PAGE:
CSTR (Continuous stirred tank reactor) is employed in process control and chemical industries to improve response characteristics and system efficiency. It has a highly nonlinear characteristic that includes complexities in its control and design. Dynamic performance is compassionate to change in system parameters which need more effort for planning a significant controller for CSTR. The reactor temperature changes in either direction from the defined reference value. It is important to note that the intensity of chemical actions inside the CSTR is dependent on the various levels of temperature, and deviation from reference values may cause degradation of biomass quality. Design and implementation of an appropriate adaptive controller for such a nonlinear system are essential. In this paper, a conventional Proportional Integral Derivative (PID) controller is designed. The conventional techniques to deal with constraints suffer severe limitations like it has fixed controller parameters. Hence, A novel method is applied for computing the PID controller parameters using a swarm algorithm that overcomes the conventional controller's limitation. In the proposed technique, PID parameters are tuned by Particle Swarm Optimization (PSO). It is not easy to choose the suitable objective function to design a PID controller using PSO to get an optimal response. In this article, a multi-objective function is proposed for PSO based controller design of CSTR.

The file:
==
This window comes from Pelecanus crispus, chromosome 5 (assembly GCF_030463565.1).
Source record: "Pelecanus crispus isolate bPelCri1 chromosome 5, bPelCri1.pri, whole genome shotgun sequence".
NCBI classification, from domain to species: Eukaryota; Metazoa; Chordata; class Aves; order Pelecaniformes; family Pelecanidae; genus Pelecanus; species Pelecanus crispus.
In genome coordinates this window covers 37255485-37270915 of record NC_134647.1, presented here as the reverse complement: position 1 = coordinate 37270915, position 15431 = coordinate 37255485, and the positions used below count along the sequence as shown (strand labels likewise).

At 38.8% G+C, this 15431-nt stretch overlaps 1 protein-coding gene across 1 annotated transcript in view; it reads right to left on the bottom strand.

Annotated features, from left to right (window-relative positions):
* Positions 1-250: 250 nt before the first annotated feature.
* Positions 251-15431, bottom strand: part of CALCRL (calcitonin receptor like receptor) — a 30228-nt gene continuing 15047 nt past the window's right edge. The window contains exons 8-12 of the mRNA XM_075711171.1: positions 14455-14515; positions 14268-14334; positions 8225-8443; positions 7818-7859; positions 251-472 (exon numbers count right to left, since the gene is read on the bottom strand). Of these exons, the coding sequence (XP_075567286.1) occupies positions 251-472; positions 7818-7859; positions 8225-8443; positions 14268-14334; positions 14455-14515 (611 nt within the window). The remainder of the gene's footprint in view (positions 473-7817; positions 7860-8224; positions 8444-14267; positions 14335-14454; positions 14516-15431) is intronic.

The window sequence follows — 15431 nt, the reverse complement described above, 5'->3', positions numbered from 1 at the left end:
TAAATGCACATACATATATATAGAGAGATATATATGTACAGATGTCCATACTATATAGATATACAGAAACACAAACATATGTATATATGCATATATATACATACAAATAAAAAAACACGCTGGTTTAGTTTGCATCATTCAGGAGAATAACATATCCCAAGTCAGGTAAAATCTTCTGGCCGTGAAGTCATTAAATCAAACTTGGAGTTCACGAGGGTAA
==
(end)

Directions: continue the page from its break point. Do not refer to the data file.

The domain of Chemical engineering always carriages more significant challenges to prevent environmental pollutants and protect its stability with the use of various modeling and control methods. In addition, it can significantly profit the living style and health conditions of humans [